• The cryptocurrency for Ethereum, the blockchain where majority of DeFi protocols are built on, is currently trading at US$1,818, as of publishing time.

Forkast.Insights | What does it mean?

Treasury Secretary Janet Yellen recently expressed concern that cryptocurrencies were a “tool to finance terrorism,” likening them to dark money. In contrast, the St. Louis Federal Reserve is showing its understanding of crypto technology and its transparent nature. The Fed branch’s recent report on DeFi gives a balanced overview of decentralized finance’s benefits and risks. The report concludes that DeFi may contribute to a “more robust and transparent financial infrastructure.”

In 2018, the St. Louis Fed said that a central bank would not issue cryptocurrencies that were decentralized and permissionless to allow users to remain anonymous. It has come a long way since then to say that DeFi may lead to a “paradigm shift” in the financial industry and bring more open, transparent financial infrastructure. The Fed does not hide the point that many DeFi protocols and applications have a degree of centralization, using external data sources and admin keys to manage their functions.

However, the St. Louis Fed, unlike Treasury Secretary Yellen, recognizes the value of blockchain’s “unprecedented” transparency to monitor and mitigate undesirable events before they arise. This could pave the way for regulators to warm up to enforcing identity verification or heightened tax enforcement. For instance, imagine a fully automated tax smart contract embedded into the blockchain. If a 0.1% tax could be imposed on DeFi transactions for users based on their location, that would imply $40 million in global tax revenue from $40 billion of value locked in DeFi.

The challenge with any smart contract like this on a blockchain is that the code is immutable once it is published. This means that smart contracts cannot be patched for bugs once their code is published.

As a middle ground between transparency and privacy, the possibility of programmable privacy is emerging on the blockchain. A prime example is Secret Network, which allows users to choose what is shared publicly with encrypted smart contracts. This may be welcome by users who want to have control over their data, particularly in reaction to centralized platforms like Facebook that have leaked user data.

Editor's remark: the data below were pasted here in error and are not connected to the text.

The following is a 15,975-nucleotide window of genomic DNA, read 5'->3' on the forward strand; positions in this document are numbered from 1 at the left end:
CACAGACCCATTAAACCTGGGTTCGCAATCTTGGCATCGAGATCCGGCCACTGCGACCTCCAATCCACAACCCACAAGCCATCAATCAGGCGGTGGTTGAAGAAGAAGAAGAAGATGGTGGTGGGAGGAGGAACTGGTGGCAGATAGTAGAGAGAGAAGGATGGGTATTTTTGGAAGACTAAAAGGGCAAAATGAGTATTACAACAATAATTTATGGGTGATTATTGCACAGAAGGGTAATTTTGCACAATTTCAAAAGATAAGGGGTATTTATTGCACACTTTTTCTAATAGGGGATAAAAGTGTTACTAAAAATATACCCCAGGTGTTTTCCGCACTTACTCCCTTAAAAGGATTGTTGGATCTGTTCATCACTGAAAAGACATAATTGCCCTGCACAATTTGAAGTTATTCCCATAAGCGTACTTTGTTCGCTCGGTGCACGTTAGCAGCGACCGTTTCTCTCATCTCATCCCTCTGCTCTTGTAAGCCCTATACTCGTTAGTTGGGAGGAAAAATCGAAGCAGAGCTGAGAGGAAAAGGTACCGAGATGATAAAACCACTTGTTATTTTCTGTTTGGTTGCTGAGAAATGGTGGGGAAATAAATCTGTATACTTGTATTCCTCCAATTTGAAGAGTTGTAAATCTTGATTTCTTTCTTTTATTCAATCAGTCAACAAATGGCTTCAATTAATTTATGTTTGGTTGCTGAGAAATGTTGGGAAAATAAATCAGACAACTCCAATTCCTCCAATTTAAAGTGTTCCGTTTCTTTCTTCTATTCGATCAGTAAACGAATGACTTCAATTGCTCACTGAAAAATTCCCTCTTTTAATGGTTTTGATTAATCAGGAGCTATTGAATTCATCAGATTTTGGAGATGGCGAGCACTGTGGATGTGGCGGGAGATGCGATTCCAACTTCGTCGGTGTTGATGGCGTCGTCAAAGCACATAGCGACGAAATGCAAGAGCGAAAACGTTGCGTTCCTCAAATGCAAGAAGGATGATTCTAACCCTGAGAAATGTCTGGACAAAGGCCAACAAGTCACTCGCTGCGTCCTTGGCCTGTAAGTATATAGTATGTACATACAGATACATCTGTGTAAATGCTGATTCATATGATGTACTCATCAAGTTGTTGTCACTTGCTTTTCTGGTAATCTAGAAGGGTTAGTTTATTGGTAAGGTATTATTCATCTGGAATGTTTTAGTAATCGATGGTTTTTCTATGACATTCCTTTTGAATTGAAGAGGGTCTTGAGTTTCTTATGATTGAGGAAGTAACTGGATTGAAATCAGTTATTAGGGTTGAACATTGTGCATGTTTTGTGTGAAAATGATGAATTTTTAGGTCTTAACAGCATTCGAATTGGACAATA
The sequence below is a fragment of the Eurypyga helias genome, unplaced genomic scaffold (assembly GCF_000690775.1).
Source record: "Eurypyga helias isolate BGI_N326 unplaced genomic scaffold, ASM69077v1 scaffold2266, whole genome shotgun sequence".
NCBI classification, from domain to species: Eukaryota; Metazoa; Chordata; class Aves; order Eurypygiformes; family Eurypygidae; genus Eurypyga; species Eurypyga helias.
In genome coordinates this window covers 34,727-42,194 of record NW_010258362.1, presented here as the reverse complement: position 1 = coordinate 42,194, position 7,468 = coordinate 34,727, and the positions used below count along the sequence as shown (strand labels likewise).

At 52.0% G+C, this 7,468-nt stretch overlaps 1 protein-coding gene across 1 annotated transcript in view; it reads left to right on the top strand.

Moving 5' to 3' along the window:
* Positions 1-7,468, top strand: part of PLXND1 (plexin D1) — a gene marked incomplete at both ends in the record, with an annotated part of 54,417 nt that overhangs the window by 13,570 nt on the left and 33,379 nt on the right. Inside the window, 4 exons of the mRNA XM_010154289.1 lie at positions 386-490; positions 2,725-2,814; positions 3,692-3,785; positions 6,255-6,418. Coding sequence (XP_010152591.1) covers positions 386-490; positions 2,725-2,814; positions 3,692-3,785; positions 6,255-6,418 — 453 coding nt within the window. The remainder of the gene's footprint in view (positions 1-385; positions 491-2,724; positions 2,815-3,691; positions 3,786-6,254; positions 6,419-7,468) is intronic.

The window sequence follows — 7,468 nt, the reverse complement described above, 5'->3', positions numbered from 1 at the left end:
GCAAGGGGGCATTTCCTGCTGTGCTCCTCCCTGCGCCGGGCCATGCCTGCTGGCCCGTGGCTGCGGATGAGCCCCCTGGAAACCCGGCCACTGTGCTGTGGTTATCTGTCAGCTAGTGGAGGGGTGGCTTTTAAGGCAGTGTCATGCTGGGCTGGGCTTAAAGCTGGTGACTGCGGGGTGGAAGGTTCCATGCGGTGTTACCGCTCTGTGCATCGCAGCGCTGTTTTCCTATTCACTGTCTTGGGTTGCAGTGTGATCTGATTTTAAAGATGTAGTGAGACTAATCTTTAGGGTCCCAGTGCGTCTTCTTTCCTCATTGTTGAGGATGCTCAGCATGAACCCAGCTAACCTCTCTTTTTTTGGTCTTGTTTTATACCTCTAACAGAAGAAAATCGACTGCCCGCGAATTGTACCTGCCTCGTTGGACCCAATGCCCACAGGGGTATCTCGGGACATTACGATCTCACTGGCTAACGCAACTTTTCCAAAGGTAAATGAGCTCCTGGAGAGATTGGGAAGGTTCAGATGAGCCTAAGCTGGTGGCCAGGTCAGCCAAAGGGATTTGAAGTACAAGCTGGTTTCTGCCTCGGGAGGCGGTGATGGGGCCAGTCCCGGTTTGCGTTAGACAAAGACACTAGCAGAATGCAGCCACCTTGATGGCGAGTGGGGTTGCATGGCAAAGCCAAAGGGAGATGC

4. Crypto rivalries break out in the U.S. — and a call to blockchain arms for Biden

By the numbers: Andrew Yang Bitcoin — over 5,000% increase in Google search volume.

Another crypto race is kicking off — between regions and politicians in the U.S. Who will emerge as the ultimate public champion of blockchain and bitcoin adoption? While local and state pols jostle for attention, Don Tapscott — one of the world’s preeminent authorities on blockchain technology — has some words of advice for the new U.S. President and his administration in the form of a 120-page report titled “New Directions for Government in the Second Era of the Digital Age: Strategy, Policy and Action for the Biden-Harris Administration.” 

  • The report was produced by the Blockchain Research Institute — for which Tapscott serves as executive chairman — in collaboration with the Chamber of Digital Commerce. Tapscott called the report a “personal message” to President Biden on how to help the U.S. regain lost ground in the global blockchain and technology innovation race as China moves ahead.
  • Andrew Yang, the former U.S. Presidential candidate and current candidate for mayor of New York City, has pledged via twitter that if elected to preside over the world capital of global finance, he would “invest in making the city a hub for BTC and other cryptocurrencies.”
  • In Miami, Mayor Francis Suarez warms up for a crypto race by proposing to pay employees in bitcoin and invest the city’s treasury in bitcoin. His ideas were rejected by the city’s commission for now, which urged the mayor to “study it first.”
  • Republican Senator Cynthia Lummis of Wyoming, who became the first U.S. senator to hold bitcoin when she was elected last November, issued an invitation to Elon Musk to relocate to Wyoming, the state with the “best laws for digital assets in the U.S.,” according to Lummis.

Forkast.Insights | What does it mean?

With politicians proclaiming support for crypto, does the general population actually want increased crypto adoption or to be paid in bitcoin? In response to Yang’s declaration, one user said, “A stable society requires a stable currency. You only get that with a government-backed currency,” while another said they have been “nervous about crypto currency.” Although there is no public consensus on welcoming cryptocurrency into the fore, certain geographic regions may attract those of like mind.

The state of Wyoming is a prime example, as it continues to welcome digital assets, including offering the special purpose depository institution (SPDI) charter. SPDIs are banks that receive deposits and may conduct other related activities, including digital asset custody. Although Elon Musk has not replied to Sen. Lummis’ invitation, some notable companies have domiciled in Wyoming, including Kraken, Avanti Financial, and IOHK (the company supporting Cardano).

Building upon politicians’ crypto intentions, the question then turns to how the new Biden administration will behave toward crypto and blockchain. Biden recently nominated Gary Gensler as SEC Chair. Gensler has taught courses on blockchain at MIT, but his view on the space seems mixed. He has described crypto and blockchain as an “innovative irritant” but also said Satoshi Nakamoto (creator of bitcoin) “solved the payments riddle” to securely move value peer-to-peer on the internet while avoiding double-spending. Gensler is expected to promote aggressive regulation on financial institutions and companies, which could be at odds with the politicians in support of crypto.